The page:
The Cece & Juan Vignettes: Chapter 11 - Marry Her

Hey, loves. We’re back for another chapter of the Cece & Juan Vignettes for the blog series. I do hope you enjoy it. We’re probably like a little over halfway through this blog series now. Hugs, loves.

Do you need to catch up?

Chapter Eleven – Marry Her
Juan POV

20 years old …

“I want to marry Cece.”
Beside him, Juan’s father stiffened subtly. Of course, it couldn’t be noticeable. Not when they were working for the queen, and by all appearances, needed to seem like terrifying statues that would suddenly come alive and move from their shadowed corner if Catherine’s—Cece’s mom—guest stepped out of line.
A lot of the time, Catherine liked to meet potential clients personally so that she could get a feel for who her girls would be dealing with when they supplied the client with product—usually cocaine, but not always. Anyway, she always made the final call on whether someone made it onto the list. At the moment, it didn’t look particularly good for the high profile, politician’s son who, for whatever damned reason, thought he was God’s gift to women and humanity alike.
Juan had news for him.
He wasn’t.
He was barely fucking tolerable and Juan hadn’t even needed to speak to the guy. But he was entitled, spoke like a fucking prick, and treated everyone around him like a servant meant to please him, and that didn’t say very good things for him. Nor was it very promising for his likelihood of getting on Catherine’s client list. People often thought that because they had deep pockets and pedigree, they were guaranteed whatever the fuck they wanted.
Not with the queen.
The rich rarely understood the difference between confidence and arrogance. It didn’t even surprise Juan anymore, although it annoyed him to no end. Part of him had a good mind to speak up and tell the asshole across the room where he could shove his entitlement, but … well, he knew better. He’d learned while working alongside his father as a personal guard for Catherine—a queen pin to the grossly wealthy and North America’s elite—that he was better served when he kept his mouth shut and let the woman do her job.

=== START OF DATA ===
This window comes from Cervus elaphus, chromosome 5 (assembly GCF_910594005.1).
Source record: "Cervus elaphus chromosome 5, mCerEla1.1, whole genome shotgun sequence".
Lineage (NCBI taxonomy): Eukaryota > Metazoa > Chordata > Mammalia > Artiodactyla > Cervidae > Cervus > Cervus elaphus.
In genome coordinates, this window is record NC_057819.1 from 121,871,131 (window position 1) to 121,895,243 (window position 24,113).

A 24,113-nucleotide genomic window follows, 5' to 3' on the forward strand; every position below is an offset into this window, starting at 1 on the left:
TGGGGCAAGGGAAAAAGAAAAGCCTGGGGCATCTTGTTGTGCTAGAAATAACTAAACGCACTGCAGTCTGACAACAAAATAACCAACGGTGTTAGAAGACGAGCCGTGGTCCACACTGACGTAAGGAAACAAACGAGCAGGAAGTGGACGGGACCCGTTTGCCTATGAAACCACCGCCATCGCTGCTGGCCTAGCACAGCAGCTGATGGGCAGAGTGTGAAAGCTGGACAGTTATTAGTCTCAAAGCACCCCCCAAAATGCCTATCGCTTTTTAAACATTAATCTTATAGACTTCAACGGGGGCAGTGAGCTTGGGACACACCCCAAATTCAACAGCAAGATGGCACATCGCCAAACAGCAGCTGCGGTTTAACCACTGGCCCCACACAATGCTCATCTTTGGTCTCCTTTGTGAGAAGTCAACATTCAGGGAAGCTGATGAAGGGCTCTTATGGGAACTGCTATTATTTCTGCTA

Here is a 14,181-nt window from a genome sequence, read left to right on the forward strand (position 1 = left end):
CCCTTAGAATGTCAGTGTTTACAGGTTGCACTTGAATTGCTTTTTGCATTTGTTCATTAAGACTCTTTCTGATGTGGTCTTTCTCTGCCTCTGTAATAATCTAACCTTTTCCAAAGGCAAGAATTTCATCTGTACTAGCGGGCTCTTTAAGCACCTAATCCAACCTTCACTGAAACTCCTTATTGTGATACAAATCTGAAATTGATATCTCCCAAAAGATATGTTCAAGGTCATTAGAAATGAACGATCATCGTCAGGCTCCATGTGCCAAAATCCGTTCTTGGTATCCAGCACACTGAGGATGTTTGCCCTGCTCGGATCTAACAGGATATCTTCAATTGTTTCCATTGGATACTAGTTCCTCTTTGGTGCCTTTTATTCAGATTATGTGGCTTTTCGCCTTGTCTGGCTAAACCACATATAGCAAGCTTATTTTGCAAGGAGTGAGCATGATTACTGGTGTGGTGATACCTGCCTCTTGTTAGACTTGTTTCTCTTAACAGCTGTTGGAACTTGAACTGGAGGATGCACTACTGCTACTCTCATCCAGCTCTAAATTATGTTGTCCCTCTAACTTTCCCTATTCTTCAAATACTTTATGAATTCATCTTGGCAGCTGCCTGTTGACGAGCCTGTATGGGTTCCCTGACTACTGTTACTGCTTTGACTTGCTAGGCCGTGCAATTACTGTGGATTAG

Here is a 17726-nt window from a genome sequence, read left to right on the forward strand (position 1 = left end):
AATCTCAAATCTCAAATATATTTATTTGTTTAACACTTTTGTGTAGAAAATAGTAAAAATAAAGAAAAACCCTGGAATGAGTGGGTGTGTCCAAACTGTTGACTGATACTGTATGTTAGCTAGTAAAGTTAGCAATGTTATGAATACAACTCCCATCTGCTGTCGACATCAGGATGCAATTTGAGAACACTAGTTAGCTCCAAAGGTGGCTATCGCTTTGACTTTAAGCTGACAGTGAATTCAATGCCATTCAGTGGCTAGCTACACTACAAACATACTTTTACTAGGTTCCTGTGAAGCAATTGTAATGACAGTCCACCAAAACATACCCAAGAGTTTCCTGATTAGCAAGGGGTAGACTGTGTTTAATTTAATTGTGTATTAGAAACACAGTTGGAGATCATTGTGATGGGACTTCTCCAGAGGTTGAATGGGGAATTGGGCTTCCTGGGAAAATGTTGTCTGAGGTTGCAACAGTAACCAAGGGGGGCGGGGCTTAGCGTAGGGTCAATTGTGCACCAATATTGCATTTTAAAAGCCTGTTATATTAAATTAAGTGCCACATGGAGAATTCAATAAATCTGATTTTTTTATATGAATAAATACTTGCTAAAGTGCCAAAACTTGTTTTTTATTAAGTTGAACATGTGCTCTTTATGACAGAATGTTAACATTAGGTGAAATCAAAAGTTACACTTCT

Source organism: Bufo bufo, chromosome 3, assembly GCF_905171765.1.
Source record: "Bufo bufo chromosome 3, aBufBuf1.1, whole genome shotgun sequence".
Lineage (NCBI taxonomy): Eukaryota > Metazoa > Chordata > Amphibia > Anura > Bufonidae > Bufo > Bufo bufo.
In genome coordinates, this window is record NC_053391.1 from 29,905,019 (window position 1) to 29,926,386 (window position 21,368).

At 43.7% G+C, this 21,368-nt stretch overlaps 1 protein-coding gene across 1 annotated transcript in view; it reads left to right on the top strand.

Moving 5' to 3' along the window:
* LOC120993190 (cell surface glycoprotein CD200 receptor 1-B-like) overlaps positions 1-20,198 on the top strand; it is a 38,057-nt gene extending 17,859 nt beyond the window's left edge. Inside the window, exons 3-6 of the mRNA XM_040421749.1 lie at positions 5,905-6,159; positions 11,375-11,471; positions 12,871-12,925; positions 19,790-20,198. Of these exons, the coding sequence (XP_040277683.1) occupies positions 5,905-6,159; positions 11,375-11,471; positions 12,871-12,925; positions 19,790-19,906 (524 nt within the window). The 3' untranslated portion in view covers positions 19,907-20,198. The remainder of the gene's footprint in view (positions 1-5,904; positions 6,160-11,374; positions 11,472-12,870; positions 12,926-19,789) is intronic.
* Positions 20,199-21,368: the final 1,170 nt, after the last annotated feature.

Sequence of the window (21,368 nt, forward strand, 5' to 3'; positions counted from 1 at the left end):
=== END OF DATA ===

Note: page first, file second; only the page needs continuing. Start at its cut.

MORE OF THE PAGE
Catherine could—and would—handle herself. She had been doing it for years before he came along, after all. Soon, Juan knew, that would be Cece sitting in the same spot her mother did. Yeah, she was doing the whole college thing—or rather, giving it the old college try, but everybody could already tell … it just wasn’t for her.
They’d wait for her to figure it out, too.
She’d yet to say it.
Still dabbled in the family business, though. The girl couldn’t change who she was even if she cared to try. Which she didn’t. Not that it mattered. Regardless pf what Cece chose to do in the end, Juan was going to be right there following behind her. He didn’t know anything different, and he really didn’t want to, either.
Finally, after his declaration to his father and the responding minutes of silence that followed, Miguel said, “Say that again.”
A faint smile curved his lips while across the room, Catherine looked a few seconds away from telling the snotty politician’s son right where he could shove his money and prestige. Good. That meant they would be done here soon.
“I want to marry Cece.”
Miguel cleared his throat, which drew his Catherine’s attention. But when she looked their way, both men had quickly reverted back to their previous still states. She returned to her meeting but not before giving the two of them a look.
A silent hush.
The order wasn’t missed.
Miguel still opted to test it—then again, Catherine was his best friend. “You thought now was the right time to tell me that—first of all, I should add.”
Juan shrugged. “I had to tell someone.”
“Secondly,” his father continued as though he hadn’t said a thing, “the two of you have been on and off for the last couple of years. Are you even on right now—did I miss something?”
Miguel gave Juan a look from the side, stopping him before he could say anything more with, “Not that it mattered—I’ve known you wanted to marry her since … well, for a long time, Juan.”
“But you’re also twenty, and she’s only—”
“I’m not saying right now,” Juan was quick to say before his father could continue. “But … someday.”
Miguel let out a soft sigh.
Then, he smiled. “Well, someday, and by that I mean before you think of even asking her, you better make sure you speak to her father.”
Juan swallowed hard.
He’d forgotten about that bit. 


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